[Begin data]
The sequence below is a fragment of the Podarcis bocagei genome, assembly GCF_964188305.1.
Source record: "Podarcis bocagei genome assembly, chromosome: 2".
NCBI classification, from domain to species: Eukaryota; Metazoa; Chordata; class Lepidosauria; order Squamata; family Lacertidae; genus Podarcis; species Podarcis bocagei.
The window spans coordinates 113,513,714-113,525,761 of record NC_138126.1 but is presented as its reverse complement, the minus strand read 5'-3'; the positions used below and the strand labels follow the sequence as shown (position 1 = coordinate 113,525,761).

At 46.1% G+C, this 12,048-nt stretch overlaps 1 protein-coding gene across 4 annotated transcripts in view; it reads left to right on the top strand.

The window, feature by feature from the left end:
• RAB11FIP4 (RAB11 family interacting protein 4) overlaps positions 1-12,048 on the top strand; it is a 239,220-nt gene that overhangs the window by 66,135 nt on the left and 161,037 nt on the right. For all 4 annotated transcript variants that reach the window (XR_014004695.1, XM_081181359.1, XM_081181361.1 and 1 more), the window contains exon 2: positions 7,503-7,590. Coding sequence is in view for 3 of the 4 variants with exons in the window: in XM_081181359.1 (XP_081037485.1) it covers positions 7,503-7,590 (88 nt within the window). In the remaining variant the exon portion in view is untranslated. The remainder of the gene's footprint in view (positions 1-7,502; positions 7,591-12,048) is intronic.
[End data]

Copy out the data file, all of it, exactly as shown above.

The sequence below is a fragment of the Podarcis bocagei genome, assembly GCF_964188305.1.
Source record: "Podarcis bocagei genome assembly, chromosome: 2".
NCBI classification, from domain to species: Eukaryota; Metazoa; Chordata; class Lepidosauria; order Squamata; family Lacertidae; genus Podarcis; species Podarcis bocagei.
The window spans coordinates 113,513,714-113,525,761 of record NC_138126.1 but is presented as its reverse complement, the minus strand read 5'-3'; the positions used below and the strand labels follow the sequence as shown (position 1 = coordinate 113,525,761).

At 46.1% G+C, this 12,048-nt stretch overlaps 1 protein-coding gene across 4 annotated transcripts in view; it reads left to right on the top strand.

The window, feature by feature from the left end:
• RAB11FIP4 (RAB11 family interacting protein 4) overlaps positions 1-12,048 on the top strand; it is a 239,220-nt gene that overhangs the window by 66,135 nt on the left and 161,037 nt on the right. For all 4 annotated transcript variants that reach the window (XR_014004695.1, XM_081181359.1, XM_081181361.1 and 1 more), the window contains exon 2: positions 7,503-7,590. Coding sequence is in view for 3 of the 4 variants with exons in the window: in XM_081181359.1 (XP_081037485.1) it covers positions 7,503-7,590 (88 nt within the window). In the remaining variant the exon portion in view is untranslated. The remainder of the gene's footprint in view (positions 1-7,502; positions 7,591-12,048) is intronic.